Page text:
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The First New Moon of the Year: Chinese New Year

This most special holiday for Chinese all over the world is a “moveable feast,” as it occurs on the second new moon after the shortest day of the year (the winter solstice, December 21) and lasts about two weeks. According to the Western calendar, this means the holiday begins sometime in either late January or early February. Tradition holds that homes must be cleaned from top to bottom in preparation for the festivities. On New Year’s Eve, families get together for a banquet, and at this feast fish is the dish of delight, as the Chinese word for “fish” sounds like yu, or “great plenty.” Red is the color of luck and all children receive red envelopes filled with money and bright, shining moon-like coins. Adults write “spring couplets” on red paper; these are short poems that are hung around the doorway to greet the New Year auspiciously. Oranges are placed around the house in bowls and plates and blooming plants adorn the home both indoors and out. All generations of the extended Chinese family, from great-grandmother to the tiniest toddler, stay up late playing games, telling stories and making wishes for the New Year. They call this most auspicious time of the year “Hong Bau,” and apply the ancient and sacred principles of feng shui in a celebration of love and luck. Gather red envelopes, coins and paper money. The Chinese call the red envelopes lee sees.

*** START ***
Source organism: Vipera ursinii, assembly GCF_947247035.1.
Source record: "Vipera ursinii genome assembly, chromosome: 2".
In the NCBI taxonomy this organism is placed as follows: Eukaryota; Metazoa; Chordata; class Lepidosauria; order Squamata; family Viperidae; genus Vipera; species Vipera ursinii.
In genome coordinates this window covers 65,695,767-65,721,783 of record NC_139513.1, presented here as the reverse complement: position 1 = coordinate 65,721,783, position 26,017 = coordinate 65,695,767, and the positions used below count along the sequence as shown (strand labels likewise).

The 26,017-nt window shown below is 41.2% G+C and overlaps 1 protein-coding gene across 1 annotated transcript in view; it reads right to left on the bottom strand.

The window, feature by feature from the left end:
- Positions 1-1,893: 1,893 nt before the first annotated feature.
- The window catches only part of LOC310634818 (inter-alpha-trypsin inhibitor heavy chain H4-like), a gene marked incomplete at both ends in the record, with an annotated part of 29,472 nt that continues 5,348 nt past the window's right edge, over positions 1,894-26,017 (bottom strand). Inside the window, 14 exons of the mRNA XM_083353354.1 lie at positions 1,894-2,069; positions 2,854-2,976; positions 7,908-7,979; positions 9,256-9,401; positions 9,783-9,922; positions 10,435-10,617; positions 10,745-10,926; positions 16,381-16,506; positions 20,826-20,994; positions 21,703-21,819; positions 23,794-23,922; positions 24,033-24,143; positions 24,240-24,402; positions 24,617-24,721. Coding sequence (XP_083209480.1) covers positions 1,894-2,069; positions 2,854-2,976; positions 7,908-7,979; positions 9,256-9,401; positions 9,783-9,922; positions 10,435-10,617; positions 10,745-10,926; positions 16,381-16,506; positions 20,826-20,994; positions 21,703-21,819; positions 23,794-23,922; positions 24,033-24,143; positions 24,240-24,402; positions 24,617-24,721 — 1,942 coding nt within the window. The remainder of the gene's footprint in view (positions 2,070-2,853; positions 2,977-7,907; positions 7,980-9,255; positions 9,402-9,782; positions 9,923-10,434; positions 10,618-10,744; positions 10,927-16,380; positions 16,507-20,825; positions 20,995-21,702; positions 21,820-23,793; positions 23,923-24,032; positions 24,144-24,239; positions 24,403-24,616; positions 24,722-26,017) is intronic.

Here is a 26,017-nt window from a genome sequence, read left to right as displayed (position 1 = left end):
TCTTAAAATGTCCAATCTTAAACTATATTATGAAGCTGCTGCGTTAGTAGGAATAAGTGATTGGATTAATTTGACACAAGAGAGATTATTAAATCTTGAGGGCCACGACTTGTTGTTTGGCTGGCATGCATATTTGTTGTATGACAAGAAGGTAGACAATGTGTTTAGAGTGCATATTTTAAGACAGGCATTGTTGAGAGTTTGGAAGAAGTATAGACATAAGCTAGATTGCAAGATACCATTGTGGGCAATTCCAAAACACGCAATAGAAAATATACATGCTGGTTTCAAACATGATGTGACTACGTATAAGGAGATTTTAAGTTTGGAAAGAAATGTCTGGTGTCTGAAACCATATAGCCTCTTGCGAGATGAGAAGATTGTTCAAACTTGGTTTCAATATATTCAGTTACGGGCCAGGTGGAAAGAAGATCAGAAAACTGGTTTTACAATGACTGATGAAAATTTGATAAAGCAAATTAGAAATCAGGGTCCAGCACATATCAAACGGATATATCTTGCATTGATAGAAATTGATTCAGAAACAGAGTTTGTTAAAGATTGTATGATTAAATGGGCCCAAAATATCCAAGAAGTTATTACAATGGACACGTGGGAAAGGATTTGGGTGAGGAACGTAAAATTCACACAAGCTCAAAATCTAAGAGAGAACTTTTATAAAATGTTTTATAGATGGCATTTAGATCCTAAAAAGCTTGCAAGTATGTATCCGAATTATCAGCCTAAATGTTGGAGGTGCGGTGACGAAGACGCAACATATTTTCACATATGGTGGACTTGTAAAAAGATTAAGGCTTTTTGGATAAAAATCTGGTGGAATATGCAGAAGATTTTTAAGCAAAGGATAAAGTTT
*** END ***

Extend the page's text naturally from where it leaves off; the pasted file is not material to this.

On the actual day of the Chinese New Year, go around to your neighbors, friends and family with red envelopes containing money. If you are like me, bright, shiny coins are what you can easily afford to give instead of envelopes stuffed with paper money. With each gift, greet folks with Gung Hey Fat Choy, which means “Wishing you prosperity and health.”

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Posted by on in SageWoman Blogs

I touch the earth and offer gratitude
 for this land I call home.
I reach towards the sky and offer gratitude
for sun, moon, and stars.

I place my hand on my heart
and breathe deep, offering gratitude

for all that I am and all that I have
and for the many blessings of my life…

As we reach the celebration of First Fruits, Lammas, on August 1 (or August 7), it is a beautiful time to reflect on the abundance in your life, the bounty around you, and that which you are harvesting or savoring.

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